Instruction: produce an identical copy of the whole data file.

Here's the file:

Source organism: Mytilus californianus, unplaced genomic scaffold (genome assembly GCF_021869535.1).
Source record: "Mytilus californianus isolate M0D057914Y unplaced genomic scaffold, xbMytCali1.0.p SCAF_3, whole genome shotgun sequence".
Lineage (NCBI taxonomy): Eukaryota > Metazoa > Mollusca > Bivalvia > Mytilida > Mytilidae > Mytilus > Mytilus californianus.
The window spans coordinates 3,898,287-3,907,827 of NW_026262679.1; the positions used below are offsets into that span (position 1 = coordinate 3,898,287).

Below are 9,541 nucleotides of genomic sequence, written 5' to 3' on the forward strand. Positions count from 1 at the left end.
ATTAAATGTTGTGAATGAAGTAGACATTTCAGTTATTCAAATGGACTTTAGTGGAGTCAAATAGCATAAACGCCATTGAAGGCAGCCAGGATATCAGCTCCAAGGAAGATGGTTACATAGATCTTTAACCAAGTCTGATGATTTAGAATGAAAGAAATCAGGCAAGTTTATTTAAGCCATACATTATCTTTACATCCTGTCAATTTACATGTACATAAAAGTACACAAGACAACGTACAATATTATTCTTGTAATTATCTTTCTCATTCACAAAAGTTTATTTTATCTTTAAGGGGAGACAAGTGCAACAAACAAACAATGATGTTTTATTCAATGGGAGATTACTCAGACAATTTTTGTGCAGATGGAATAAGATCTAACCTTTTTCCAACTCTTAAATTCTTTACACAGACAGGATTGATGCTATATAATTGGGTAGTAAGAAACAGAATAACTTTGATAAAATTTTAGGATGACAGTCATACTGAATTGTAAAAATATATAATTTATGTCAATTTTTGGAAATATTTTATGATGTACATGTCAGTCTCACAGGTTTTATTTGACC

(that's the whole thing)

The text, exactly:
Source organism: Mytilus californianus, unplaced genomic scaffold (genome assembly GCF_021869535.1).
Source record: "Mytilus californianus isolate M0D057914Y unplaced genomic scaffold, xbMytCali1.0.p SCAF_3, whole genome shotgun sequence".
Lineage (NCBI taxonomy): Eukaryota > Metazoa > Mollusca > Bivalvia > Mytilida > Mytilidae > Mytilus > Mytilus californianus.
The window spans coordinates 3,898,287-3,907,827 of NW_026262679.1; the positions used below are offsets into that span (position 1 = coordinate 3,898,287).

Below are 9,541 nucleotides of genomic sequence, written 5' to 3' on the forward strand. Positions count from 1 at the left end.
ATTAAATGTTGTGAATGAAGTAGACATTTCAGTTATTCAAATGGACTTTAGTGGAGTCAAATAGCATAAACGCCATTGAAGGCAGCCAGGATATCAGCTCCAAGGAAGATGGTTACATAGATCTTTAACCAAGTCTGATGATTTAGAATGAAAGAAATCAGGCAAGTTTATTTAAGCCATACATTATCTTTACATCCTGTCAATTTACATGTACATAAAAGTACACAAGACAACGTACAATATTATTCTTGTAATTATCTTTCTCATTCACAAAAGTTTATTTTATCTTTAAGGGGAGACAAGTGCAACAAACAAACAATGATGTTTTATTCAATGGGAGATTACTCAGACAATTTTTGTGCAGATGGAATAAGATCTAACCTTTTTCCAACTCTTAAATTCTTTACACAGACAGGATTGATGCTATATAATTGGGTAGTAAGAAACAGAATAACTTTGATAAAATTTTAGGATGACAGTCATACTGAATTGTAAAAATATATAATTTATGTCAATTTTTGGAAATATTTTATGATGTACATGTCAGTCTCACAGGTTTTATTTGACC